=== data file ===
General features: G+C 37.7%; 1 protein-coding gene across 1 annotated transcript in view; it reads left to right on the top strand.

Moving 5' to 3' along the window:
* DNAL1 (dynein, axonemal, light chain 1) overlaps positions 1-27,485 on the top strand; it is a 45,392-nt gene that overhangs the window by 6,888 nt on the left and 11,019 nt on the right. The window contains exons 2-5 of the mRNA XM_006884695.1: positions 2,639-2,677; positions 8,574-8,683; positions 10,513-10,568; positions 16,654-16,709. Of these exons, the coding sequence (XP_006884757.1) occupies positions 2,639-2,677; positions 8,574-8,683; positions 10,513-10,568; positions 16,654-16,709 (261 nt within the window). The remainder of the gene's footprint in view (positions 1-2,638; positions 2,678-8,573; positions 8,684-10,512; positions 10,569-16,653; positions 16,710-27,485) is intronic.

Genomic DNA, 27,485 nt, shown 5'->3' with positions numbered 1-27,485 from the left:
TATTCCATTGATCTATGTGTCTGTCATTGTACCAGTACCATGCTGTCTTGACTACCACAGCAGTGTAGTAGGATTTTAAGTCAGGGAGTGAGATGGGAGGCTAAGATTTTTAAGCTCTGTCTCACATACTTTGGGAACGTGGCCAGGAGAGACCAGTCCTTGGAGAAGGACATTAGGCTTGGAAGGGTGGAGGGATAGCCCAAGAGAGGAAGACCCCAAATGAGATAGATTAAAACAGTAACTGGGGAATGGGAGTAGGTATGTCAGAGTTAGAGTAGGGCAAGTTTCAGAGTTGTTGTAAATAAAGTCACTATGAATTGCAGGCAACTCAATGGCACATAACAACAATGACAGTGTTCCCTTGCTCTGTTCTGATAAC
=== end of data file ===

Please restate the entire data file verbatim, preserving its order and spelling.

General features: G+C 37.7%; 1 protein-coding gene across 1 annotated transcript in view; it reads left to right on the top strand.

Moving 5' to 3' along the window:
* DNAL1 (dynein, axonemal, light chain 1) overlaps positions 1-27,485 on the top strand; it is a 45,392-nt gene that overhangs the window by 6,888 nt on the left and 11,019 nt on the right. The window contains exons 2-5 of the mRNA XM_006884695.1: positions 2,639-2,677; positions 8,574-8,683; positions 10,513-10,568; positions 16,654-16,709. Of these exons, the coding sequence (XP_006884757.1) occupies positions 2,639-2,677; positions 8,574-8,683; positions 10,513-10,568; positions 16,654-16,709 (261 nt within the window). The remainder of the gene's footprint in view (positions 1-2,638; positions 2,678-8,573; positions 8,684-10,512; positions 10,569-16,653; positions 16,710-27,485) is intronic.

Genomic DNA, 27,485 nt, shown 5'->3' with positions numbered 1-27,485 from the left:
TATTCCATTGATCTATGTGTCTGTCATTGTACCAGTACCATGCTGTCTTGACTACCACAGCAGTGTAGTAGGATTTTAAGTCAGGGAGTGAGATGGGAGGCTAAGATTTTTAAGCTCTGTCTCACATACTTTGGGAACGTGGCCAGGAGAGACCAGTCCTTGGAGAAGGACATTAGGCTTGGAAGGGTGGAGGGATAGCCCAAGAGAGGAAGACCCCAAATGAGATAGATTAAAACAGTAACTGGGGAATGGGAGTAGGTATGTCAGAGTTAGAGTAGGGCAAGTTTCAGAGTTGTTGTAAATAAAGTCACTATGAATTGCAGGCAACTCAATGGCACATAACAACAATGACAGTGTTCCCTTGCTCTGTTCTGATAAC